A run at sustainable development

  • MORE PRECIOUS THAN GOLD? Bottled water from Buckhorn Mountain

  • BOTTLE IT: Buffalo Mazzetti

    Chris Carrel photo

Note: This article is a sidebar to this issue's feature story.

Former Highlands Alliance President Michael "Buffalo" Mazzetti is promoting sustainable development by bottling water from Buckhorn Mountain.

Mazzetti debuted the company at the Northwest Natural Foods Show in Seattle last April and secured distribution deals for the first 17,000 bottles. The bottling company has already been selected as the official water supplier to the Fremont Street Fair, one of Seattle's most celebrated summer festivals.

Mazzetti is out to prove that pure water is truly more valuable than gold.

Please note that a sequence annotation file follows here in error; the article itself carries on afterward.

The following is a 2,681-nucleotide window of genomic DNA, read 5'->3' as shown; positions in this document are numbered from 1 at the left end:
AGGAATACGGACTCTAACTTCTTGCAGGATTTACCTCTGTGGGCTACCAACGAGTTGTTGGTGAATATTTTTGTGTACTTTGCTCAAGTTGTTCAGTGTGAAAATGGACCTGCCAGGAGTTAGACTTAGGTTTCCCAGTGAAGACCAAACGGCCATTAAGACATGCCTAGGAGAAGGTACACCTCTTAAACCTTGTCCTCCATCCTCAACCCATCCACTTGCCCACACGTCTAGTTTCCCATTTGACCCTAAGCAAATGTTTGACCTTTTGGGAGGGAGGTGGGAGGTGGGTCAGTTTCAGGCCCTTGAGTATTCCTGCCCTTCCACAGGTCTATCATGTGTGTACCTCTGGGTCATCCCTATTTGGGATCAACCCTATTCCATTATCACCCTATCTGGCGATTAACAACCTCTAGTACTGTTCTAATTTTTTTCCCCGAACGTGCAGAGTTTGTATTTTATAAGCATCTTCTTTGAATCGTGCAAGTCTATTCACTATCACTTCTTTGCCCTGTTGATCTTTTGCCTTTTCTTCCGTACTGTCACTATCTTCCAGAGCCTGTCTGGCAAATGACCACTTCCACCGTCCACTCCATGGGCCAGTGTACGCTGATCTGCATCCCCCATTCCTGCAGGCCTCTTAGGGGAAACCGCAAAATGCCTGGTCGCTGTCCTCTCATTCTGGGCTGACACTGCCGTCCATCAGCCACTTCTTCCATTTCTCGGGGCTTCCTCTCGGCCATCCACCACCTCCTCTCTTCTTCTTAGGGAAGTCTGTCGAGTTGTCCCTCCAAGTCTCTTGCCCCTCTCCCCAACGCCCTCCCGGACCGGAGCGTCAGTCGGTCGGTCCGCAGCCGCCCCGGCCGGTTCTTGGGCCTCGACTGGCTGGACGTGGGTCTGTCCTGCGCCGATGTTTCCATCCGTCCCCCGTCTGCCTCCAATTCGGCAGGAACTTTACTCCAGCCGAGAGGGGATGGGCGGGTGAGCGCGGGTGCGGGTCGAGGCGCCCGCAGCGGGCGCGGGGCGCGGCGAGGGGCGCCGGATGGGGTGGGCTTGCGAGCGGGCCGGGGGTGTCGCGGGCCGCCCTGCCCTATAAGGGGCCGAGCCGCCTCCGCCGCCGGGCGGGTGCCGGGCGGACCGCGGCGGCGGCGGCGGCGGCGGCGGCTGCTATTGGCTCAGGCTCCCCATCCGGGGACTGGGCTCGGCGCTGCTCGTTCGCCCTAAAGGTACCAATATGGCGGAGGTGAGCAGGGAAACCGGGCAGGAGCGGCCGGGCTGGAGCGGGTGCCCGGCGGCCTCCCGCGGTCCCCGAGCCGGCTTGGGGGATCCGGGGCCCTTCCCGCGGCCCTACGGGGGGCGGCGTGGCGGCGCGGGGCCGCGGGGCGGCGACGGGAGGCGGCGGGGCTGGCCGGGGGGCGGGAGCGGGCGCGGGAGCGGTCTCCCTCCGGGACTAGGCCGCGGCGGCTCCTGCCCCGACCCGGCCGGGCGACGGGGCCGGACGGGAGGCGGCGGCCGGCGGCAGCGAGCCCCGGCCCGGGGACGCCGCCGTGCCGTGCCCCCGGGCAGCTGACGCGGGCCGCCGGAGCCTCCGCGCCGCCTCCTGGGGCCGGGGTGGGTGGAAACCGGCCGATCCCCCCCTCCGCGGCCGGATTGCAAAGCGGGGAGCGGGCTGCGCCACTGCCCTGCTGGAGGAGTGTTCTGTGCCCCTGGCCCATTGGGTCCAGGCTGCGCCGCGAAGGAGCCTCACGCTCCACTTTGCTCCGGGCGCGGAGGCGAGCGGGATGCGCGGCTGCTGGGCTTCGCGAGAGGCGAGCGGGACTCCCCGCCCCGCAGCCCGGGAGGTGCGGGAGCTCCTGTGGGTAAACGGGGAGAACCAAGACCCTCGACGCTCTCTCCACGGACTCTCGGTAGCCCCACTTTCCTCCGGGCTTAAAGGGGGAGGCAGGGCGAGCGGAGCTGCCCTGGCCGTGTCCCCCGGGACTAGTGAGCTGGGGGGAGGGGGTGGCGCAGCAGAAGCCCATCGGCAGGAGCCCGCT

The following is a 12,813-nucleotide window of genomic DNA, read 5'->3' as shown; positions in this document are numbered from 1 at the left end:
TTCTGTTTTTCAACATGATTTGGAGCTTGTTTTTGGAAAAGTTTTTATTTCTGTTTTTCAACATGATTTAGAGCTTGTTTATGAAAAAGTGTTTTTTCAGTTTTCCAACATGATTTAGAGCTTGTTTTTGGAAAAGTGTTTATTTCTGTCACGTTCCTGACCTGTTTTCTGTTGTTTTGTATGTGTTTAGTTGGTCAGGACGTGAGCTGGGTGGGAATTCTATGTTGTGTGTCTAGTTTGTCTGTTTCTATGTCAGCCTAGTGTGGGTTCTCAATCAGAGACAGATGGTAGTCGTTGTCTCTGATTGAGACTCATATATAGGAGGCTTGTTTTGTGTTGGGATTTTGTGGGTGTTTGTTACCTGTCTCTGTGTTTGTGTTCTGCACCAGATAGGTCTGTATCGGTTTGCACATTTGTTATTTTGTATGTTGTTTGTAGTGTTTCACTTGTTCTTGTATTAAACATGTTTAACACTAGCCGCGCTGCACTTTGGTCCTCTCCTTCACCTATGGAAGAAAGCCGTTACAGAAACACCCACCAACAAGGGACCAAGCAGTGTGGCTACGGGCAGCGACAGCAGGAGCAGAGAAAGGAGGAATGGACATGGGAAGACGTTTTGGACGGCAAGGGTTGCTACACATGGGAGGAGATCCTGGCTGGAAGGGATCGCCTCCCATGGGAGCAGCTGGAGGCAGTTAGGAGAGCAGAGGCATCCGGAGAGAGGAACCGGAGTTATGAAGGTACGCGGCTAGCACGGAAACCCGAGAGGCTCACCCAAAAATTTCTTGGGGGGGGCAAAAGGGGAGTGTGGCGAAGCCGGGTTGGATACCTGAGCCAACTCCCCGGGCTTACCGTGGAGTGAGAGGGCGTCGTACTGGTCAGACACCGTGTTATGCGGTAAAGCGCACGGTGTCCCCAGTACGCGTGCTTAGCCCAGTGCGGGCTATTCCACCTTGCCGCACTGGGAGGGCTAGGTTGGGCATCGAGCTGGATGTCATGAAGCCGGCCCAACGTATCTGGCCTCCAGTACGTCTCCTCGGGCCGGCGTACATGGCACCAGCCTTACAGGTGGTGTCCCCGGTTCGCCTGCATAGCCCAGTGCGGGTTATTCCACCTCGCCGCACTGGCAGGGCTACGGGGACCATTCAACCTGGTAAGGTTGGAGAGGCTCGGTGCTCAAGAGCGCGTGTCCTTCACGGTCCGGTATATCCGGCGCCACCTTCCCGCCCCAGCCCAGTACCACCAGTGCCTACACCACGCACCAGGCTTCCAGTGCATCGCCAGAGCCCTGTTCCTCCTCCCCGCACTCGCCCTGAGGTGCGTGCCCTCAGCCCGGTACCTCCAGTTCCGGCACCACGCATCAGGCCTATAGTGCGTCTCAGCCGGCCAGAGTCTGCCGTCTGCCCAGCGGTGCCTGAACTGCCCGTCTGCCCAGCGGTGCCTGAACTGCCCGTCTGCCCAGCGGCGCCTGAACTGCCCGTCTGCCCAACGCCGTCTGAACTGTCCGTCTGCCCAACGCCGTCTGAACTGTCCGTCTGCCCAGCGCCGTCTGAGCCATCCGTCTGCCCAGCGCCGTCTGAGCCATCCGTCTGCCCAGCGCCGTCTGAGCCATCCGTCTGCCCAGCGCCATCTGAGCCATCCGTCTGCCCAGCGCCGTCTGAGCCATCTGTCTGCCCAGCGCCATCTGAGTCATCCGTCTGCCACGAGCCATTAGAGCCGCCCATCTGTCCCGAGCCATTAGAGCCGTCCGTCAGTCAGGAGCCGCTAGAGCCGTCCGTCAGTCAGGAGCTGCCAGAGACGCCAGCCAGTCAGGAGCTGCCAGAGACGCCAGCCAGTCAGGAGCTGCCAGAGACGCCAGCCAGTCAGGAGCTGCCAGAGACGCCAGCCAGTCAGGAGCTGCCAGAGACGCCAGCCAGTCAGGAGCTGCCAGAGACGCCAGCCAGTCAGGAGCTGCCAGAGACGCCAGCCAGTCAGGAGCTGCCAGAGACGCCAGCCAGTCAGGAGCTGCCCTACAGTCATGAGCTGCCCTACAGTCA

"It takes Battle Mountain Gold 2,000 gallons of water to make an ounce of gold," he says. "Conservatively, that amount of water is worth $1,500 (as bottled water), while an ounce of gold is only worth around $300 on the current market." Bottling water, rather than polluting it to mine gold, makes more sense, he says.

"We can only be against so much, until we've got to show that we're for something," says Mazzetti. "We can live on the land and thrive, grow and be healthy, and still be economically active." He believes the company can eventually support 20 local jobs. The bottled-water industry is growing as much as 25 percent a year, he says, and there's room for newcomers, especially those with an environmental twist.

"Environmentalists want to feel like they've actively participated in the battle to preserve the environment," he says. Half of his company's profits will be donated to environmental groups.

Local mine boosters are unlikely to see bottled water as an economic cure. Compared to a big mine, the bottling company represents fewer jobs, lower pay and less capital flowing in.

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